1st Edition

Jungian Psychology and the Human Sciences

Edited By Roger Brooke, Camilla Giambonini, Brianna Stich Copyright 2025
    236 Pages 3 B/W Illustrations
    by Routledge

    236 Pages 3 B/W Illustrations
    by Routledge

    This volume brings together selected papers from the 2021 IAJS conference focusing on Jungian psychology’s place within the broader human science field, with contributions providing an interdisciplinary examination of fields such as psychoanalysis, feminism, critical thought, and eco-psychology.

    The historical foundations of Jungian thought in phenomenology, hermeneutics, the significance of imagination and the body’s genetics open the book with outstanding essays from both renowned and aspiring new scholars. Chapters highlighting matters of current social, political and ecological considerations shed light on the intersections between Jungian psychology and much contemporary thought in these fields. The healing process takes center stage in the last part of the book, which will interest readers involved with the broader psychotherapy field.

    With rigorous and scholarly contributions from a variety of international figures in analytical psychology, this book will be of great interest to all Jungian and depth psychology scholars, students and analysts in training, as well as readers in the broader human science psychology field interested in current Jungian psychology and phenomenology.

    Introduction: Jungian Psychology and the Human Sciences

    Roger Brooke

    1. The Role of the Good-Enough All-Rounder in Jungian Studies: “Clinic and Academy” Revisited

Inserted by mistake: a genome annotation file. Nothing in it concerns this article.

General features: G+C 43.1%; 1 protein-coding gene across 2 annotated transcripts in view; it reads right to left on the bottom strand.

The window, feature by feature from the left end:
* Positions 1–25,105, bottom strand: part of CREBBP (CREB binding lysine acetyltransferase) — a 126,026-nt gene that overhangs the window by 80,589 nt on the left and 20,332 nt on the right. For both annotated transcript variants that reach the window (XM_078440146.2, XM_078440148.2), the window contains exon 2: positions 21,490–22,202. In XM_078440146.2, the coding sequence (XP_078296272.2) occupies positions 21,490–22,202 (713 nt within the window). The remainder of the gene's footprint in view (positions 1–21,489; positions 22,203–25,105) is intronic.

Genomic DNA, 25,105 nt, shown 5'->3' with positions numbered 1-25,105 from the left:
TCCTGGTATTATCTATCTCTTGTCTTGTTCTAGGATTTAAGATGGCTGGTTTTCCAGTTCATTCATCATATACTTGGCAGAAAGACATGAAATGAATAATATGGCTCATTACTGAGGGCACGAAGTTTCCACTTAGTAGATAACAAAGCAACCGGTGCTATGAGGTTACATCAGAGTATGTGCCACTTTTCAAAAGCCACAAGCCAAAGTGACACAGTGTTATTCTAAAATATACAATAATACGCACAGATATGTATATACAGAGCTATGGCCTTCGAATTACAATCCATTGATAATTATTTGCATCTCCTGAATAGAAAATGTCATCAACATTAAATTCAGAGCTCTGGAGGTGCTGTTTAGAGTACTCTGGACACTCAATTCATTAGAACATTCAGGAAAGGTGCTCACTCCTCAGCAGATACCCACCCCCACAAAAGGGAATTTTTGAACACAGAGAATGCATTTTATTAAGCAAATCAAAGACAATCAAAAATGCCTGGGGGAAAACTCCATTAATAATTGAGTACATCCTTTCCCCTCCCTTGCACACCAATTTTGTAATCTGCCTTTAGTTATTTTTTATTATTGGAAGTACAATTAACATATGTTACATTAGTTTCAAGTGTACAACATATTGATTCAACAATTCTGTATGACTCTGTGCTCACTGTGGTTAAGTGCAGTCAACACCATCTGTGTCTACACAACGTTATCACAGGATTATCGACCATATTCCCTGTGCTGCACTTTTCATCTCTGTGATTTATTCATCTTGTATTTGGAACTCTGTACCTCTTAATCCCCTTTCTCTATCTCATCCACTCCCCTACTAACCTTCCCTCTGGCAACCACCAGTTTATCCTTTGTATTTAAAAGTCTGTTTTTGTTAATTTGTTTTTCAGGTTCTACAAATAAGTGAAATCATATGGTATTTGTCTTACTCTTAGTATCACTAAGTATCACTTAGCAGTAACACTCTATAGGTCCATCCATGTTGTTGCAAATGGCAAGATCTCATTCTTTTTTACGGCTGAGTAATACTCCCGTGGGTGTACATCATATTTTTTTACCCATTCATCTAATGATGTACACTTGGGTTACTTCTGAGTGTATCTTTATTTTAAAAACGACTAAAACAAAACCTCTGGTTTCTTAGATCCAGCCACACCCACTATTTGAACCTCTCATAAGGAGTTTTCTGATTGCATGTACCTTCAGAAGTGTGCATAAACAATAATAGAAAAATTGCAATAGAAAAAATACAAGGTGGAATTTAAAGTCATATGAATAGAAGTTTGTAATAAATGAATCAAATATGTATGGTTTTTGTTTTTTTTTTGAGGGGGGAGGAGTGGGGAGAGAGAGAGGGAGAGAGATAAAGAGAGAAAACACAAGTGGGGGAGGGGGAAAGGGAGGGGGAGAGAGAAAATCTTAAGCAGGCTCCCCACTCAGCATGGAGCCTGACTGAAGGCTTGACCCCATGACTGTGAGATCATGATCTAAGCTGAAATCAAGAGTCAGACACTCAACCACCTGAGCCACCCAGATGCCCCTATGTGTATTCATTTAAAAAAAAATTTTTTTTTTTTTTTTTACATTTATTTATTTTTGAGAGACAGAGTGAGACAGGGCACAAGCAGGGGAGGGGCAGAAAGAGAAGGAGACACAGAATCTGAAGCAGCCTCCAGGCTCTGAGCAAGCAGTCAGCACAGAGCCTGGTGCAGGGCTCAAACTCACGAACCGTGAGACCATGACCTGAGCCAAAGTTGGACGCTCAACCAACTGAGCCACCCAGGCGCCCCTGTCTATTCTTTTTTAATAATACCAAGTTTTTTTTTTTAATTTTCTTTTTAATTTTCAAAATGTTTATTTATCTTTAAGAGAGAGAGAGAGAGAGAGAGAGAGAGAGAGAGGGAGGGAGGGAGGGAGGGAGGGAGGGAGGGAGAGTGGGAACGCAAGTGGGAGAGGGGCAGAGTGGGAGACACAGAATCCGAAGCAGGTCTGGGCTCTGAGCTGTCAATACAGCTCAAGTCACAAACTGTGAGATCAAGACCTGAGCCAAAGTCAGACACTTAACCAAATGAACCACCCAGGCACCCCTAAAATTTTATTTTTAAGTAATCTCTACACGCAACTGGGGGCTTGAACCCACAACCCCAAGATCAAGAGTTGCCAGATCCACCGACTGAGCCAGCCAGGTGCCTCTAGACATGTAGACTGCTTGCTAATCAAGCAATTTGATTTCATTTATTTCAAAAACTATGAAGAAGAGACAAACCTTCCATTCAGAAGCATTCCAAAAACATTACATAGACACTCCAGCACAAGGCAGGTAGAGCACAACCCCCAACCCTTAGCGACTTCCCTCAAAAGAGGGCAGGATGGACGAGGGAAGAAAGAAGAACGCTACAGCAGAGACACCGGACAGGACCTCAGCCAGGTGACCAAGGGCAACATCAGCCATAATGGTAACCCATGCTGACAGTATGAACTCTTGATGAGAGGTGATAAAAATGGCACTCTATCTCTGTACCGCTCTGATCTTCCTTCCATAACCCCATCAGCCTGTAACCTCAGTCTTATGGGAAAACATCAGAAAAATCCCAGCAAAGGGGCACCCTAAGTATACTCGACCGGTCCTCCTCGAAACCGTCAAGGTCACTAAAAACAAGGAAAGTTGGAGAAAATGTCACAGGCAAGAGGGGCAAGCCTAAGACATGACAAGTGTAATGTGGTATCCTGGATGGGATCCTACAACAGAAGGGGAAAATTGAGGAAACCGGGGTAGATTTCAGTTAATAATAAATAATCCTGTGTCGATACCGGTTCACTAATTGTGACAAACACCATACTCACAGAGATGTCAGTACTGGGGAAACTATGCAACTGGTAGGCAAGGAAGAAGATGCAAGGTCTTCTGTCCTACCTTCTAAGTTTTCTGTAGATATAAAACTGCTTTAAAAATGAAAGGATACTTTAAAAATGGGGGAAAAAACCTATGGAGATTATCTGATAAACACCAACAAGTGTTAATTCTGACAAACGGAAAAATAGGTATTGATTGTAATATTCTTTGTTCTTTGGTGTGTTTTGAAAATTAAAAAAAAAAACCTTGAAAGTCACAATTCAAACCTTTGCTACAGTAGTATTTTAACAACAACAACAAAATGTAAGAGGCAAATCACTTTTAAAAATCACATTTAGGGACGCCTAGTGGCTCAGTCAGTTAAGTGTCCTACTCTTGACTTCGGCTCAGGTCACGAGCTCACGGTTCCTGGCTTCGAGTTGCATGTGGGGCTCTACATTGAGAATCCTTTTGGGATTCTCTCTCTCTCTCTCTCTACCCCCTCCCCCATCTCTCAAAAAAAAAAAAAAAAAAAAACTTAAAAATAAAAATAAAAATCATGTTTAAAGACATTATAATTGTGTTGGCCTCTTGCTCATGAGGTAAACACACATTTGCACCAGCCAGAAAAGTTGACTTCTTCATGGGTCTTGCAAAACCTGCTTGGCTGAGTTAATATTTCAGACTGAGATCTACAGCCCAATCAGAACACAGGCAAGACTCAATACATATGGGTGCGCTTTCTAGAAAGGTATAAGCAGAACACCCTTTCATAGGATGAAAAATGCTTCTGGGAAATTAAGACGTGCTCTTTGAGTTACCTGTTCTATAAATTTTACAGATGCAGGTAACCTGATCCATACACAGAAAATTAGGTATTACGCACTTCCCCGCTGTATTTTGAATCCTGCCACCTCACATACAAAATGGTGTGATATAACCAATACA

Andrew Samuels

    Part 1: Philosophical Foundations

    2. The Way of the Daimon: From Jung’s Red Book to the Alchemical Imagination and the Reddening of Psychology

    Stanton Marlan

    3. In the Gap between Phenomenology and Jungian Psychology: Cultivating a ‘Poetics’ of Psychological Life

    Robert D. Romanyshyn

    4. Two Jungs: Two Sciences?

    Mark Saban

    5. Archetypes, Embodiment, and Spontaneous Thought

    Erik Goodwyn

    Part 2: The Social and Political Horizons 

    6. Healing is Political

    Robin McCoy Brooks

    7. Hillman’s Ambivalence: An Inhuman Twist of Human Science

    Michael Sipiora

    8. Geography of Creative Thought: Walking with Freud and Nietzsche

    Lucy Huskinson

    9. An Archetypal Perspective on Anti-Homeless Architecture

    Adam J. Schneider

    10. Encounters with African Elephants: Transformative Gatherings

    Gwenda Euvrard

    11. Anatomy of a Vision: A Psychological Approach to the Papua New Guinea UFO Sightings, June 26-27, 1959

    David J. Halperin

    Part 3: Psychotherapy and Analysis

    12. Jung’s Personal Confession

    Betsy Cohen

    13. Jung, Groddeck, and Analytic Technique

    Marco Balenci

    14. Jung and Kristeva: The Looking Glass between Self and Other

    Susan E. Schwartz

    15. Ressentiment: Its Phenomenology and Clinical Significance

    John White

    16. Froom Grievous to Grief

    Fanny Brewster


    Roger Brooke, Ph.D., ABPP is Professor Emeritus of Psychology at Duquesne University, Pittsburgh and a Board Certified Clinical Psychologist and psychotherapist in private practice. He is author of numerous articles on Jungian psychology, phenomenology, psychoanalysis and psychotherapy, but is best known for his book, Jung and phenomenology, Classic Edition, (Routledge 1991/2015).

    Camilla Giambonini PhD., is a lecturer in forensic psychology at the University of Gloucestershire, member of the Board of Directors of the International Association for Jungian Studies, her PhD thesis focused on teenage sexting and the psychosocial articulation of Jungian psychology. Currently, she is a psychodynamic psychotherapy trainee at the Society of Analytical Psychology in London.

    Brianna Stich, MA is a fourth-year doctoral student in clinical psychology at Duquesne University. Brianna is currently writing her dissertation on hoarded homes and the phenomenological and psychoanalytic meanings of their spaces, things, and interrelationship with the bodies which dwell there.